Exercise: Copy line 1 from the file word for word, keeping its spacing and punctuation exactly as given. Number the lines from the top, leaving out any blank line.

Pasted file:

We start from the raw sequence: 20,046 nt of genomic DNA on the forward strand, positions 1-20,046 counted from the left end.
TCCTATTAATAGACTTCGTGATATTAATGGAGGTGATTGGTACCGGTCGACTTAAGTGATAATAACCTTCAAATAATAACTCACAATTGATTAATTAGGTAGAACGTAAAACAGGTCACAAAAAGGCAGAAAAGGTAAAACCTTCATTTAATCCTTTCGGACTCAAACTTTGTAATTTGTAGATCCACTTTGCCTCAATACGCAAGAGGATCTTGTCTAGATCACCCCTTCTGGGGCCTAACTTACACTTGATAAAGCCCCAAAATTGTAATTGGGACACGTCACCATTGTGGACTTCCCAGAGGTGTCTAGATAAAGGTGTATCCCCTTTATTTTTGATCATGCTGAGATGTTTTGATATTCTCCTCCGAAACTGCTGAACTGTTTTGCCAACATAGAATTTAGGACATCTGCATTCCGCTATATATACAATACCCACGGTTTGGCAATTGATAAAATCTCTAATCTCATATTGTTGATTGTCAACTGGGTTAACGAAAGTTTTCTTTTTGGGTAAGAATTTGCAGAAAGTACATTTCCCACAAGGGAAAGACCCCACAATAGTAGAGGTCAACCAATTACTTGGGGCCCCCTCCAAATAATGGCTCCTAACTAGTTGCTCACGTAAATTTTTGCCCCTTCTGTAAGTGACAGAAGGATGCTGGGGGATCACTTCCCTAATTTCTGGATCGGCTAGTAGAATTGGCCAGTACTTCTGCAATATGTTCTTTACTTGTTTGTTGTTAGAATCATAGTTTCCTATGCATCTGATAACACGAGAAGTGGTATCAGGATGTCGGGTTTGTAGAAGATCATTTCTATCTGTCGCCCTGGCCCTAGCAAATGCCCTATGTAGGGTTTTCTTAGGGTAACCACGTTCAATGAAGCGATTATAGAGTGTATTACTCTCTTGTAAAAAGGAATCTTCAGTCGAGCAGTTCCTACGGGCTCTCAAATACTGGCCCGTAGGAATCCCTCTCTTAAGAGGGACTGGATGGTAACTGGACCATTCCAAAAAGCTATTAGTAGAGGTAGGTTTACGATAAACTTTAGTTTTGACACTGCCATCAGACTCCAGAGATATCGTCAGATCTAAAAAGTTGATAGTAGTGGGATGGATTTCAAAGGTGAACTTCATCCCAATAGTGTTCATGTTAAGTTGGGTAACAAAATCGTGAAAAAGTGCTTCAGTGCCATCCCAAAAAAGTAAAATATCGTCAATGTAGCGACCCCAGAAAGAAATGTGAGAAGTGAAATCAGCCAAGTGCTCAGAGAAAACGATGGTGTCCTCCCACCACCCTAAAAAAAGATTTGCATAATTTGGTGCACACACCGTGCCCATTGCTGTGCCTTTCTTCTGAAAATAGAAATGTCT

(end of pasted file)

We start from the raw sequence: 20,046 nt of genomic DNA on the forward strand, positions 1-20,046 counted from the left end.